Labour leader Jeremy Corbyn vows to tackle the scourge of austerity on visit to Nelson

The Labour Party's general election 'battle bus' dropped leader Jeremy Corbyn off in Nelson this morning where he addressed a vocal crowd of supporters.

The man vying to become the country's next Prime Minister was greeted to chants of "Oh Jeremy Corbyn" as he made his way to a gantry set up in Market Square outside Nelson Library.

Labour leader Jeremy Corbyn addresses a crowd in Nelson

Labour leader Jeremy Corbyn addresses a crowd in Nelson

Welcomed by Pendle's Labour candidate Azhar Ali, Mr Corbyn spoke passionately to a crowd waving Labour placards and clutching mobile phones eager to capture what the leader had to say about Labour's 'grey book' far-reaching manifesto, which he said would tackle the scourge of austerity.

Mr Corbyn said: "We have been told that our manifesto is too bold. Too right it is bold, it needs to be. It is also far-reaching, but again needs to be to tackle the price of austerity.

"Our manifesto is costed in our grey book, it is the only one of all the parties open to scrutiny. It is simply not right that in 2019 we have four million children living in poverty, a mental health crisis and students leaving university with thousands of pounds of debt."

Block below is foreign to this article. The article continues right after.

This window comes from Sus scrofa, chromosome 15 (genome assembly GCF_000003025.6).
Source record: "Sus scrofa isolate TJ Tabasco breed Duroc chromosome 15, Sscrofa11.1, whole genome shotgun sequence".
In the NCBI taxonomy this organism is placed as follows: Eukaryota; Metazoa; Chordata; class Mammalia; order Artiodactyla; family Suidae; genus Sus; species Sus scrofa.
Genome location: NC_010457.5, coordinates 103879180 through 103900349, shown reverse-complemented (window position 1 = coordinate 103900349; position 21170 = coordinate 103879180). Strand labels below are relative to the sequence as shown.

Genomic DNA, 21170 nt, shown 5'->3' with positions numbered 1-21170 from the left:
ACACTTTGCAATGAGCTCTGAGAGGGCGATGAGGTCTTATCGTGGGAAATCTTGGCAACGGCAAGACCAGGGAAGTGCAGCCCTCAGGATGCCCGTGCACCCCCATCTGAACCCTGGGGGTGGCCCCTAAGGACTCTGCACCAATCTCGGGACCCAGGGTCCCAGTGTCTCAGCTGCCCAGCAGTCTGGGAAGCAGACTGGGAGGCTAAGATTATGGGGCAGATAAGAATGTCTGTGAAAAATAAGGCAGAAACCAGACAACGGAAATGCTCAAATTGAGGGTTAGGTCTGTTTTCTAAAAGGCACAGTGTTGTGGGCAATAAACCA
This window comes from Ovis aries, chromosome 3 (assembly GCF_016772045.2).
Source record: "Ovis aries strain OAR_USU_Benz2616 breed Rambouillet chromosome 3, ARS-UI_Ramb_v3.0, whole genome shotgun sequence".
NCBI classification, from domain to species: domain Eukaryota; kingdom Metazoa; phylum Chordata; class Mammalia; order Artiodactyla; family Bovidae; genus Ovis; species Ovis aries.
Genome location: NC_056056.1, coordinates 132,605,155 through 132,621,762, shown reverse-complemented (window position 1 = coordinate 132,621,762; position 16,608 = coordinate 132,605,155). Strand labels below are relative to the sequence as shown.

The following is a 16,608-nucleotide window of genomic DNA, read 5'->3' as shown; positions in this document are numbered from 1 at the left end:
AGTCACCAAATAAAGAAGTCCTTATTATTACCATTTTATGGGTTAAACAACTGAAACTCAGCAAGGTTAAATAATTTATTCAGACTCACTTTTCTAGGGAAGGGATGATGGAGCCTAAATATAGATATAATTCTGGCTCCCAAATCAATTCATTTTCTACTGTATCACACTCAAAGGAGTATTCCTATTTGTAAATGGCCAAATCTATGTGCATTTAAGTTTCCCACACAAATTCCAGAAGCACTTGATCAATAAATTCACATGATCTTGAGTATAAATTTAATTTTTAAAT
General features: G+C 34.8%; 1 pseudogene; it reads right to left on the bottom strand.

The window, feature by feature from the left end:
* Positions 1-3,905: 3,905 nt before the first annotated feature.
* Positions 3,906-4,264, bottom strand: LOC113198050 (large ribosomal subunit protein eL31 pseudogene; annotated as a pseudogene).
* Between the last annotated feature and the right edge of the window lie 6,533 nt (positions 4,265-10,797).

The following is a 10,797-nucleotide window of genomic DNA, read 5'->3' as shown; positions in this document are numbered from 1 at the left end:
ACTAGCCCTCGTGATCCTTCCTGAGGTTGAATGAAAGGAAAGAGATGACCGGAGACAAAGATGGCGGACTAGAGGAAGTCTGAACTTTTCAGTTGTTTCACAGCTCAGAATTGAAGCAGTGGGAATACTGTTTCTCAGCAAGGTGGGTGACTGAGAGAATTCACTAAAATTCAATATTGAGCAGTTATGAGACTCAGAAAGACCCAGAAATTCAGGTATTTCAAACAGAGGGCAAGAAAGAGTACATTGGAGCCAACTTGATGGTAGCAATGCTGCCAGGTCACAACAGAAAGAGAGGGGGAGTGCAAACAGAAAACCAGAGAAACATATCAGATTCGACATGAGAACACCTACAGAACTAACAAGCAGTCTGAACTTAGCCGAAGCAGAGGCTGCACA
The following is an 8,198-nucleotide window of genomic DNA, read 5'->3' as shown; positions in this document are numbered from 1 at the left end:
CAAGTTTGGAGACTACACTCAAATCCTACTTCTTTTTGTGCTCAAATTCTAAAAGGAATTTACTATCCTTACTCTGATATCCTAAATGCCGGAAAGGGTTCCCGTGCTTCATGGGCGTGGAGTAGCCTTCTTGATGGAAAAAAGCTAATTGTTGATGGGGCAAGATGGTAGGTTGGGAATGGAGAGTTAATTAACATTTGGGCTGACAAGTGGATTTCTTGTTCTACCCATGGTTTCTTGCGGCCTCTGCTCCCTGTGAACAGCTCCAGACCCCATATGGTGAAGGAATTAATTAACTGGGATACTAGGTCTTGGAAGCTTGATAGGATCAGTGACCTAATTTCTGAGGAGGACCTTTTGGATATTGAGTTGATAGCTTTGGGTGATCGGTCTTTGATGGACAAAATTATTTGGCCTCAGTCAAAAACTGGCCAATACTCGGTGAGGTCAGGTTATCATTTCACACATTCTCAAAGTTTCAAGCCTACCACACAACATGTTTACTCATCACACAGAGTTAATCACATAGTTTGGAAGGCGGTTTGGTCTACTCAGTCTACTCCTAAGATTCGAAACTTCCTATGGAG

Mr Corbyn said Labour would tackle the nation's housing and income crisis and would create a national education system to properly support schools and colleges.

Crowds greet Labour leader Jeremy Corbyn in Nelson's Market Square

Crowds greet Labour leader Jeremy Corbyn in Nelson's Market Square

Speaking about the oft-debated future of the NHS, Mr Corbyn said: "We have one hospital after another in crisis. There is a shortage of staff in the NHS which is an absolute scandal. The Labour Party will put £26bn into our NHS but also tackle the social care crisis. It is about treating people decently.

"We know that Theresa May and Boris Johnson have been in secret negotiations with the US for two years exploring what they euphemistically call Britain's 'health market'. Well, we don't have a health market in Britain, we have a health service."

The Labour leader ended his speech by calling on those assembled to "make Pendle Labour again."